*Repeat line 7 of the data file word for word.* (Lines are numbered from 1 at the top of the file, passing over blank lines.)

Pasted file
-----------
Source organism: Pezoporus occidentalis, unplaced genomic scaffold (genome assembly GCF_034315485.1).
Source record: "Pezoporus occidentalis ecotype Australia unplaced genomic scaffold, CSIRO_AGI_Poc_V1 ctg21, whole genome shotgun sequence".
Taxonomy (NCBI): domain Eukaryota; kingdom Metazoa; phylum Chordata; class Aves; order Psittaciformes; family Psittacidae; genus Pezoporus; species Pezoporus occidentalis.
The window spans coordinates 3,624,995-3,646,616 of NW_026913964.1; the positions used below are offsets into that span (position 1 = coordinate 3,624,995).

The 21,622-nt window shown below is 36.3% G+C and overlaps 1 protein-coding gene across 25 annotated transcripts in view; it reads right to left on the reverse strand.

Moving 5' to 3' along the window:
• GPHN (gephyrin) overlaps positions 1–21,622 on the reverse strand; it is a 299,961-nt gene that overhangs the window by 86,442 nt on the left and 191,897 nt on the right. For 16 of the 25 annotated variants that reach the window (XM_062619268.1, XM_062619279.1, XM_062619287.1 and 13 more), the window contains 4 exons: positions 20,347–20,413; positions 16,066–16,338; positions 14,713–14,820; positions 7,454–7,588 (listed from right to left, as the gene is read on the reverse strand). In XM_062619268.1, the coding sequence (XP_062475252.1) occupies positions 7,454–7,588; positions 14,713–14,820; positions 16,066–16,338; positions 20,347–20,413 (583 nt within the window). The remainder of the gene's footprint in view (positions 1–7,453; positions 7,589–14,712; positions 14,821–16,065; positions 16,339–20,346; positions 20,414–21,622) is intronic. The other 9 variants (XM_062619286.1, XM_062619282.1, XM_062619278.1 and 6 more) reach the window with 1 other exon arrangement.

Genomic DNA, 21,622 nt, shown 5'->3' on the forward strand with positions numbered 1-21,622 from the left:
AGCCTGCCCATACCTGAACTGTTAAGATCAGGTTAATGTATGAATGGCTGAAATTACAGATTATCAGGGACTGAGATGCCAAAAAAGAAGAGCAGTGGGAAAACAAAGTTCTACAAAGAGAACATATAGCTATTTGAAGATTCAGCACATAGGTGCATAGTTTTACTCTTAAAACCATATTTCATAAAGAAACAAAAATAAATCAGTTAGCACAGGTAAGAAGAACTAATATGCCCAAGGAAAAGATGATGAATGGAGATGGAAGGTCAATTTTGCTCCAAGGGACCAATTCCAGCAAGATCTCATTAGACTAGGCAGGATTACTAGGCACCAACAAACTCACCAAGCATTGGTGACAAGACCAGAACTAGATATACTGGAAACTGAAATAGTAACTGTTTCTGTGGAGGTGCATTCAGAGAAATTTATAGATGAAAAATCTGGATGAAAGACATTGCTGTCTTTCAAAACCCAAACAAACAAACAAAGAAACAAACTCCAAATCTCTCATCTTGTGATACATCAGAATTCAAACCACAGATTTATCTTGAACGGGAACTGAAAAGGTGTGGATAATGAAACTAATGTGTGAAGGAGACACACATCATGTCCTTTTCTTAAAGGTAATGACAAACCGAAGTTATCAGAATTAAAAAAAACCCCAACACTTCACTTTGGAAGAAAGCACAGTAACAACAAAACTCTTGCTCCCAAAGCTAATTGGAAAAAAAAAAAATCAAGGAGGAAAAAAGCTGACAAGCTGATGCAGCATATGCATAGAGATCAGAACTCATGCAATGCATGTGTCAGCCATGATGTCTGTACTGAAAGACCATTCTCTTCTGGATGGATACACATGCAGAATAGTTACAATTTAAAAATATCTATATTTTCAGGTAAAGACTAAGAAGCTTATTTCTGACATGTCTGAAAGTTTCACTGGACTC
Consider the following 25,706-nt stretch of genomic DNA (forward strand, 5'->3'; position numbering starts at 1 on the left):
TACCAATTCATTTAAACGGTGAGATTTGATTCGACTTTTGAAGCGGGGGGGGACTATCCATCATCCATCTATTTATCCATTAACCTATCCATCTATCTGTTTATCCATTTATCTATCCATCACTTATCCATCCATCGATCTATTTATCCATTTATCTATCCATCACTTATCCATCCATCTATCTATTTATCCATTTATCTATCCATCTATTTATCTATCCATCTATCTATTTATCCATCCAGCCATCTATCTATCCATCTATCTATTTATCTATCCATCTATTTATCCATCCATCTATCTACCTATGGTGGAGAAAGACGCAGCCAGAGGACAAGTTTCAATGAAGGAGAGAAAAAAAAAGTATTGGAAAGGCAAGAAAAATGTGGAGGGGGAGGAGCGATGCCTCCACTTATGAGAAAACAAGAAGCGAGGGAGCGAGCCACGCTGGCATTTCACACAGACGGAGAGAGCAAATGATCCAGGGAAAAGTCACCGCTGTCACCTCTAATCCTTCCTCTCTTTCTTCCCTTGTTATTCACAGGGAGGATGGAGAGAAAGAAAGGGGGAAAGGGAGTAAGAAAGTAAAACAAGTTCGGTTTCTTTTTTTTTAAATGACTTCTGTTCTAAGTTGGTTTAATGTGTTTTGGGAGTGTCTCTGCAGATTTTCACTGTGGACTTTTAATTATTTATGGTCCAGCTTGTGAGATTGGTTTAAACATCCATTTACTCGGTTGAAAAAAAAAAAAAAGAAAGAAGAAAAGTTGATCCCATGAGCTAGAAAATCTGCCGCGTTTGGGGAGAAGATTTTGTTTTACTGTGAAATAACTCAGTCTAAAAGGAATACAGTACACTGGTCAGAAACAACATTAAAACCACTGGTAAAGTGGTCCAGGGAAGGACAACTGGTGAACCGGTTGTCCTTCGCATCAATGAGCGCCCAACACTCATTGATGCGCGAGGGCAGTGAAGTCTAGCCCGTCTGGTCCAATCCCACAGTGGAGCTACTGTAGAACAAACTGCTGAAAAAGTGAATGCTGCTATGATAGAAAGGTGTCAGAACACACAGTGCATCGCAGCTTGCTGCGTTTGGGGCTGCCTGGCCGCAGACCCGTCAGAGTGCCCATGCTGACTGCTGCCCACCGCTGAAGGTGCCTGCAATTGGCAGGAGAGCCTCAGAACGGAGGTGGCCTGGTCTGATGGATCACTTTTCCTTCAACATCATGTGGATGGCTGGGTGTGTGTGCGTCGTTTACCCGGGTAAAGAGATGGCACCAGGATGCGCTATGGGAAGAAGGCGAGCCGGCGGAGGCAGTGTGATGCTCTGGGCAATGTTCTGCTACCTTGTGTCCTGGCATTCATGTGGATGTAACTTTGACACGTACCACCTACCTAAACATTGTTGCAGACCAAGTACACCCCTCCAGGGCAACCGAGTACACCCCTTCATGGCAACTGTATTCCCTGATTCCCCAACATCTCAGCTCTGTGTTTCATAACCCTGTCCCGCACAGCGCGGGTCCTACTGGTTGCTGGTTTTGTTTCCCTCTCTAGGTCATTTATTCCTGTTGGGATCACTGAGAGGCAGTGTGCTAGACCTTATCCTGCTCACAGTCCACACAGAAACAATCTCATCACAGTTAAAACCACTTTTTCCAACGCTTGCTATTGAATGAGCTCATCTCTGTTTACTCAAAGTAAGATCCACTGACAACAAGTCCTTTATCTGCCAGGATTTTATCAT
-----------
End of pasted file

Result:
• GPHN (gephyrin) overlaps positions 1–21,622 on the reverse strand; it is a 299,961-nt gene that overhangs the window by 86,442 nt on the left and 191,897 nt on the right. For 16 of the 25 annotated variants that reach the window (XM_062619268.1, XM_062619279.1, XM_062619287.1 and 13 more), the window contains 4 exons: positions 20,347–20,413; positions 16,066–16,338; positions 14,713–14,820; positions 7,454–7,588 (listed from right to left, as the gene is read on the reverse strand). In XM_062619268.1, the coding sequence (XP_062475252.1) occupies positions 7,454–7,588; positions 14,713–14,820; positions 16,066–16,338; positions 20,347–20,413 (583 nt within the window). The remainder of the gene's footprint in view (positions 1–7,453; positions 7,589–14,712; positions 14,821–16,065; positions 16,339–20,346; positions 20,414–21,622) is intronic. The other 9 variants (XM_062619286.1, XM_062619282.1, XM_062619278.1 and 6 more) reach the window with 1 other exon arrangement.